Industrial history[edit]

Spa hotel Rantasipi Eden in Nokia

The eponymous telecommunications giant Nokia was founded by Fredrik Idestam in 1865 as a pulp mill. The Finnish Rubber Works Ltd (Suomen Gummitehdas Oy) (founded 1898) set up a factory in Nokia in 1904. These two companies and Finnish Cable Works Ltd (Suomen kaapelitehdas Oy) amalgamated in 1967 forming Nokia Corporation. Different branches of this conglomerate were split into several companies or sold off around 1990. The rubber works still operates in Nokia as Nokian Tyres and the paper mill as Georgia-Pacific Finland Oy.

As of 2008, the telecommunication company Nokia no longer has any operations in the city of Nokia. Despite the company having been founded in Nokia, the headquarters were moved to Espoo, and the main factories are in Salo, both nearly 200 kilometres south of Nokia. The only current presence of the company in the city is the Nokia mansion, which is sometimes used for private parties for the company's executive staff. The city has repeatedly been asked to commemorate the company it gave birth to, but it has always declined, on the grounds that mobile phones were never produced there.[8]

Nokia does have engineering and design facilities 15 kilometers away in nearby Tampere.

Present[edit]

Today's Nokia is famous for its spa, factory shops, waterways, and events. Nokia also enjoys good road and air connections. From a religious perspective, Nokia is best known for the charismatic Nokia Revival which began in 1990, and continues to the present through the work of Markku Koivisto and Nokia Missio, which practically died since the founder had to leave the mission, because of inappropriate sexual behavior.[citation needed]

Notable natives[edit]

Statistics[edit]

Employed according to socio-economic station in Nokia:[9]
SES Employers
Entrepreneurs altogether 954
Higher officials 1322
Lower officials 3137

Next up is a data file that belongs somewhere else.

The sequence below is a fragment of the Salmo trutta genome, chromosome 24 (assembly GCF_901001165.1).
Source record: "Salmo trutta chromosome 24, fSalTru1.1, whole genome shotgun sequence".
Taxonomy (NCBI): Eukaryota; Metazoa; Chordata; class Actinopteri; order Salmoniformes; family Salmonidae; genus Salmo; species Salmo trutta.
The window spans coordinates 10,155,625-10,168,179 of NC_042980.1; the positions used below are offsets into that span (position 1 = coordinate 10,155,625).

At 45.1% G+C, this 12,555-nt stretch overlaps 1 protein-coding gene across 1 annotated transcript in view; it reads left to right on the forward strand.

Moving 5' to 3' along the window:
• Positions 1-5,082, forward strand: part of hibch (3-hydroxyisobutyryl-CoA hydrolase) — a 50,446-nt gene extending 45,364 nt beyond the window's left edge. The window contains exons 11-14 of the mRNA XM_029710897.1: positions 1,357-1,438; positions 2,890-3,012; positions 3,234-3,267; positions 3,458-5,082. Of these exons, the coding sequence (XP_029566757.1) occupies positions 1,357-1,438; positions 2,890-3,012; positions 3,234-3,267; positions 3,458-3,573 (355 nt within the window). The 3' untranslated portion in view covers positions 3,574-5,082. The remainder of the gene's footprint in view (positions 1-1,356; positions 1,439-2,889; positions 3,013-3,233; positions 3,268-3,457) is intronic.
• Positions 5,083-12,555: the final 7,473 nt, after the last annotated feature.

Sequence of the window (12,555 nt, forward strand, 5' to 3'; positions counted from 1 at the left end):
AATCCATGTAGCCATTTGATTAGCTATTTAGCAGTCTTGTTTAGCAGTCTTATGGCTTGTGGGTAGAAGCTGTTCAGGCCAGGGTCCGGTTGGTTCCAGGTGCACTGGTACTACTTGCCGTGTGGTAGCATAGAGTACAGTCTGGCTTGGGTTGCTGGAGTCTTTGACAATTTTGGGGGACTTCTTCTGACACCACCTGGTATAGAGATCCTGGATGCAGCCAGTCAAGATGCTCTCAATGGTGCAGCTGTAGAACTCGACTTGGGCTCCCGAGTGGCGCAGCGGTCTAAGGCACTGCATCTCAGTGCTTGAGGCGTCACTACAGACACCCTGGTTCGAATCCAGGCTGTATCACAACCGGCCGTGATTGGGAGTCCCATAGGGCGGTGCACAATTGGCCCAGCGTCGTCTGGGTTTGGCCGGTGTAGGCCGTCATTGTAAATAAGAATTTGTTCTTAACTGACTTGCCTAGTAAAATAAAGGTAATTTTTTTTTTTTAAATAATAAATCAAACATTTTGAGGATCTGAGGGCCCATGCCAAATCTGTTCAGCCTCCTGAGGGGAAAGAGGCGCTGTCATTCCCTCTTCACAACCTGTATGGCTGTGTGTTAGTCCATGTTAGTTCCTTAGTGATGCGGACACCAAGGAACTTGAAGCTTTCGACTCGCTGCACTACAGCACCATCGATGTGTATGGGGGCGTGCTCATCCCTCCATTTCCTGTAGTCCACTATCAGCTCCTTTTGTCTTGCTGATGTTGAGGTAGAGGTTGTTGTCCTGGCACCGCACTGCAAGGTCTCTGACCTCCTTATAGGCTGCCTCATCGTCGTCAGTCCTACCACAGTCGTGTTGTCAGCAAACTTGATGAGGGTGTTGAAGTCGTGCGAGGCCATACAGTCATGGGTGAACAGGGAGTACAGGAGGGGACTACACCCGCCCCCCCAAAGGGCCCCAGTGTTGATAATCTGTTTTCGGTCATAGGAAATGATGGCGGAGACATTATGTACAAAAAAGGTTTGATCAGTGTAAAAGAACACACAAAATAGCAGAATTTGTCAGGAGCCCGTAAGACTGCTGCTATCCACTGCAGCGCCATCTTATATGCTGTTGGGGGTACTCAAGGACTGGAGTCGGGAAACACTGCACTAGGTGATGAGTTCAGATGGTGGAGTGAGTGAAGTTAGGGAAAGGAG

Farm workers 49
Industrial workers 2731
Other production workers 802

Twin towns – Sister cities[edit]

Nokia is twinned with:

See also[edit]

References[edit]

  1. ^ "Area by municipality as of 1 January 2011" (PDF) (in Finnish and Swedish). Land Survey of Finland. Retrieved 9 March 2011. 
  2. ^ "VÄESTÖTIETOJÄRJESTELMÄ REKISTERITILANNE 30.09.2014" (in Finnish and Swedish). Population Register Center of Finland. Retrieved 17 November 2014. 
  3. ^ "Population according to language and the number of foreigners and land area km2 by area as of 31 December 2008". Statistics Finland's PX-Web databases. Statistics Finland. Retrieved 29 March 2009. 
  4. ^ "Population according to age and gender by area as of 31 December 2008". Statistics Finland's PX-Web databases. Statistics Finland. Retrieved 28 April 2009. 
  5. ^ "List of municipal and parish tax rates in 2011". Tax Administration of Finland. 29 November 2010. Retrieved 13 March 2011. 
  6. ^ Matti Helminen (18 February 2008). "Kuuluiko soopeli Suomen eläimistöön" (in Finnish). 
  7. ^ Larry Huldén: Oliko soopeli karjalainen turkiseläin? Viipurin läänin historia II. Jyväskylä 2004 (Finnish)
  8. ^ Aamulehti weekend supplement, August 18–19, 2007
  9. ^ The information is based on the 1995 census. Statistics Finland, September 25, 2006

External links[edit]